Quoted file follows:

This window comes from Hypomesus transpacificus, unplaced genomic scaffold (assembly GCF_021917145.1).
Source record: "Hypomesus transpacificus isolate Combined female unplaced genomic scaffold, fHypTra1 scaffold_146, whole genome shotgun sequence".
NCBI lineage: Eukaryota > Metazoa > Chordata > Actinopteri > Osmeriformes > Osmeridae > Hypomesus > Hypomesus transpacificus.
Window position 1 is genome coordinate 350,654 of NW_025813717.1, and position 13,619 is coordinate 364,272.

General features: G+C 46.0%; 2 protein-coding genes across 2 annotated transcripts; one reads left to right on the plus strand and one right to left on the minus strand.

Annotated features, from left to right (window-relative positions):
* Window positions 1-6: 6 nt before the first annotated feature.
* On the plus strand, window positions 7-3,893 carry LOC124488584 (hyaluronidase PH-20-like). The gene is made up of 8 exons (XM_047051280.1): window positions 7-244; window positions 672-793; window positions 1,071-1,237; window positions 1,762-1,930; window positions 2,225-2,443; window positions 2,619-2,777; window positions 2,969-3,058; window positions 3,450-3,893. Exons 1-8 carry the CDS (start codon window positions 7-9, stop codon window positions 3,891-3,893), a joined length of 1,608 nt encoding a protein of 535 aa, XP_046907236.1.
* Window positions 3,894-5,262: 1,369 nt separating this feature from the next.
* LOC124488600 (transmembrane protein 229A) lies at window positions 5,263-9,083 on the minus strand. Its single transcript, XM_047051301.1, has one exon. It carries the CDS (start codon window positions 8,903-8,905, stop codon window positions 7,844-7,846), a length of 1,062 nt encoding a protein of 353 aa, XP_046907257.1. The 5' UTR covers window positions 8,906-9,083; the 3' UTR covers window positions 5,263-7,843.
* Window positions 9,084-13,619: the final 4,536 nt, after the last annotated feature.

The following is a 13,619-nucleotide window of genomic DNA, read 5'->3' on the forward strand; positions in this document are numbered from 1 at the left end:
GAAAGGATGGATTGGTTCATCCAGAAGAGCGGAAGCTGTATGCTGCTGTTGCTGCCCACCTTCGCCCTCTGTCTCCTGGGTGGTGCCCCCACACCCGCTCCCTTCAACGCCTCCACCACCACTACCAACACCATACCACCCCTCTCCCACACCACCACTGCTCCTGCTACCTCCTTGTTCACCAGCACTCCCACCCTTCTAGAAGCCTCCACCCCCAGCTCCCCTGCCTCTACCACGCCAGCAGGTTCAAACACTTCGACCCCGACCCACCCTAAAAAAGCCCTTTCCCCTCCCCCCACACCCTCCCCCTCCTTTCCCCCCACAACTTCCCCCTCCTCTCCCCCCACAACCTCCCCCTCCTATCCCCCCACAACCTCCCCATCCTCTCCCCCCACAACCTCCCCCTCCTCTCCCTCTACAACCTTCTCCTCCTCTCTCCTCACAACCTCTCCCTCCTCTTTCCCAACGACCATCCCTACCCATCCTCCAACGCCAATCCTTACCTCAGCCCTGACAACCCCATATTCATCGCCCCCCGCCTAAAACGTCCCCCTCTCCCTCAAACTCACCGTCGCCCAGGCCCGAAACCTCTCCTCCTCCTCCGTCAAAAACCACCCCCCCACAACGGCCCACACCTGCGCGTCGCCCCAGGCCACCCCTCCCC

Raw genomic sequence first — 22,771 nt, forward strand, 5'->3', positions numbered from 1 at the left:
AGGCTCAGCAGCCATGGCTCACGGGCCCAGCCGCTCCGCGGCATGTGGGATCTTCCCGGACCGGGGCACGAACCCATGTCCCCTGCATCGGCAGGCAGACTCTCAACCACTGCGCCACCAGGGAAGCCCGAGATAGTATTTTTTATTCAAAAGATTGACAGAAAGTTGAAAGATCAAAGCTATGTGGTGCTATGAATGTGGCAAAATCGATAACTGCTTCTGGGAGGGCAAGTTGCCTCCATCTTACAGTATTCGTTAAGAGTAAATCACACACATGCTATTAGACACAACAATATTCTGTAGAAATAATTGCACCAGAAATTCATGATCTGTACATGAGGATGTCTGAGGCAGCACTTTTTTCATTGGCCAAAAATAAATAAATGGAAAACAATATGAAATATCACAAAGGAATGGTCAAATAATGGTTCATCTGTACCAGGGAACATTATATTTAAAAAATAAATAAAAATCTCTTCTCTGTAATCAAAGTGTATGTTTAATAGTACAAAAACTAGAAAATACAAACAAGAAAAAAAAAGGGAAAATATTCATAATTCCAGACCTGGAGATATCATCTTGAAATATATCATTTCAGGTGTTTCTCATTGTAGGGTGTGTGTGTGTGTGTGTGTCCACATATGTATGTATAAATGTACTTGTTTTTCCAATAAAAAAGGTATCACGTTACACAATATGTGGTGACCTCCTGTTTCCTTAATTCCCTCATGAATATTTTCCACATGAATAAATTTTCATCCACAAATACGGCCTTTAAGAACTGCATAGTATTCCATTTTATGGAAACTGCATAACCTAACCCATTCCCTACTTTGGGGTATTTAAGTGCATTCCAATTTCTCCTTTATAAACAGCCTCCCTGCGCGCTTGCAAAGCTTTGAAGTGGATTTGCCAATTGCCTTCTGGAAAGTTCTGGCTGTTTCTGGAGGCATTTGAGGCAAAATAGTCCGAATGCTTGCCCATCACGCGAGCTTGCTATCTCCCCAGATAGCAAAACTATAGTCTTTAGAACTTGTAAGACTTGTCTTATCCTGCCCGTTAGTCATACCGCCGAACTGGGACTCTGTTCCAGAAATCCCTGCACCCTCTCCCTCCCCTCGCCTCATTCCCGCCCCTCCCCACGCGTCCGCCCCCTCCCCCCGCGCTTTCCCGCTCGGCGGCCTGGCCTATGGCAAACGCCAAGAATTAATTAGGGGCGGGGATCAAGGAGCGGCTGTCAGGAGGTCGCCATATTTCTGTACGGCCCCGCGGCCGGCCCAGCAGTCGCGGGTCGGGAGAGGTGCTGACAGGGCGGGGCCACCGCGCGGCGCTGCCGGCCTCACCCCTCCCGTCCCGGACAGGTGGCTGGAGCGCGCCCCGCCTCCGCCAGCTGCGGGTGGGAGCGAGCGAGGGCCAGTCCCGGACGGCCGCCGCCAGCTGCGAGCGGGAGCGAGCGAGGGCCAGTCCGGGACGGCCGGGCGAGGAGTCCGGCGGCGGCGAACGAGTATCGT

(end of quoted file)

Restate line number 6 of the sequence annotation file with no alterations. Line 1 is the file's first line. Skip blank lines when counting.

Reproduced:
Annotated features, from left to right (window-relative positions):